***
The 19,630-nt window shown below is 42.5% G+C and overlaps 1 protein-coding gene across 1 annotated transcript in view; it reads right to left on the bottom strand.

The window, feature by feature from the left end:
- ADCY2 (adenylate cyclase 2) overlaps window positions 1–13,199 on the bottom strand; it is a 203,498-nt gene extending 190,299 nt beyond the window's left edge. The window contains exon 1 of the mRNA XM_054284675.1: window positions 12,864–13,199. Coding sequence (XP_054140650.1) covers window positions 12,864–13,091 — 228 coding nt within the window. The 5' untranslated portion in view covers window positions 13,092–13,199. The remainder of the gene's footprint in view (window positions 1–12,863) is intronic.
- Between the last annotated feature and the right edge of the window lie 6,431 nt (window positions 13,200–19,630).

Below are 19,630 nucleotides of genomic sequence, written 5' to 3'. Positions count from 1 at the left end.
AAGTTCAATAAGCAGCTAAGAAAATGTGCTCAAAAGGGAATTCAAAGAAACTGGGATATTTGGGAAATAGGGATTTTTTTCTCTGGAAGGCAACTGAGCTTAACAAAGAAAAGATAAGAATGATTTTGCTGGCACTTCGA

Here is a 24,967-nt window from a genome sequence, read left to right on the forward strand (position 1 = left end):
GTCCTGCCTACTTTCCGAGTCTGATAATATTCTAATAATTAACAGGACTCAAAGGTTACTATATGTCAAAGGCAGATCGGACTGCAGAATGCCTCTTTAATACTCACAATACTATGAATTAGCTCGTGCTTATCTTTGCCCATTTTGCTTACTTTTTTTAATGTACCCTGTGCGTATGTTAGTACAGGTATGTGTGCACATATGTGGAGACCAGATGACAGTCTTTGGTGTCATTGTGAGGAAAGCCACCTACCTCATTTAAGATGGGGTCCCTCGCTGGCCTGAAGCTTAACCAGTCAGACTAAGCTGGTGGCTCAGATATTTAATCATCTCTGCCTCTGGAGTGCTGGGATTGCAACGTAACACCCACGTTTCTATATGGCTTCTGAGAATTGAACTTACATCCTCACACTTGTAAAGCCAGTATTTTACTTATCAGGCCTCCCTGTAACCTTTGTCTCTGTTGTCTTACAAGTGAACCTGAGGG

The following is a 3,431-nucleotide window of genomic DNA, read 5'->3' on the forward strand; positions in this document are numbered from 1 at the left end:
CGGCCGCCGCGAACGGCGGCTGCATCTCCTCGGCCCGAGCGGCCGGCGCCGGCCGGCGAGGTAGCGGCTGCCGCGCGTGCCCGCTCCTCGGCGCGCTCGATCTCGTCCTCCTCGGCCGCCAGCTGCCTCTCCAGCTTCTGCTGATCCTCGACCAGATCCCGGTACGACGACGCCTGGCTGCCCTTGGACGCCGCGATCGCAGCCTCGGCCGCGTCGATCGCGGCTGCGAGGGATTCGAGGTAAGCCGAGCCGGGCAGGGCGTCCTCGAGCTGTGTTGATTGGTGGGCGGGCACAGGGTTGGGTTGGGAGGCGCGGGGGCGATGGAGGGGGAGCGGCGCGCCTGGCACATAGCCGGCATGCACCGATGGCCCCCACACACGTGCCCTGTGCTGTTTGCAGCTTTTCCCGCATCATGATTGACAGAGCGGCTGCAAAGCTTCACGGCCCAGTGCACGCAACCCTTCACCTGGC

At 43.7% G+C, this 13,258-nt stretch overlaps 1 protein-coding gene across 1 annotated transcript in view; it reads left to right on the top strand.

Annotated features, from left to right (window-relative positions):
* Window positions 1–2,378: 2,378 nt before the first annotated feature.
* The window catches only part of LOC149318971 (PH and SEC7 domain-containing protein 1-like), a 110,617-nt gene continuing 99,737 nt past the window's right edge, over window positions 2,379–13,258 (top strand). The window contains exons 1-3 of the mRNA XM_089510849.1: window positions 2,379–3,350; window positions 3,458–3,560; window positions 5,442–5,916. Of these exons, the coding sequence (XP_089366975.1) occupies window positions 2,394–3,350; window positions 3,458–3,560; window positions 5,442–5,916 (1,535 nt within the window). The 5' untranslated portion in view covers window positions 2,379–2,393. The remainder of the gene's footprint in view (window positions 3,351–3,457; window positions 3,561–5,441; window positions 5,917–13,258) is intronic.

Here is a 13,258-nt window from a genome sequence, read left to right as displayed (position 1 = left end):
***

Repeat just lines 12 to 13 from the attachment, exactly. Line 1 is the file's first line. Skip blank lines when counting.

Annotated features, from left to right (window-relative positions):
* Window positions 1–2,378: 2,378 nt before the first annotated feature.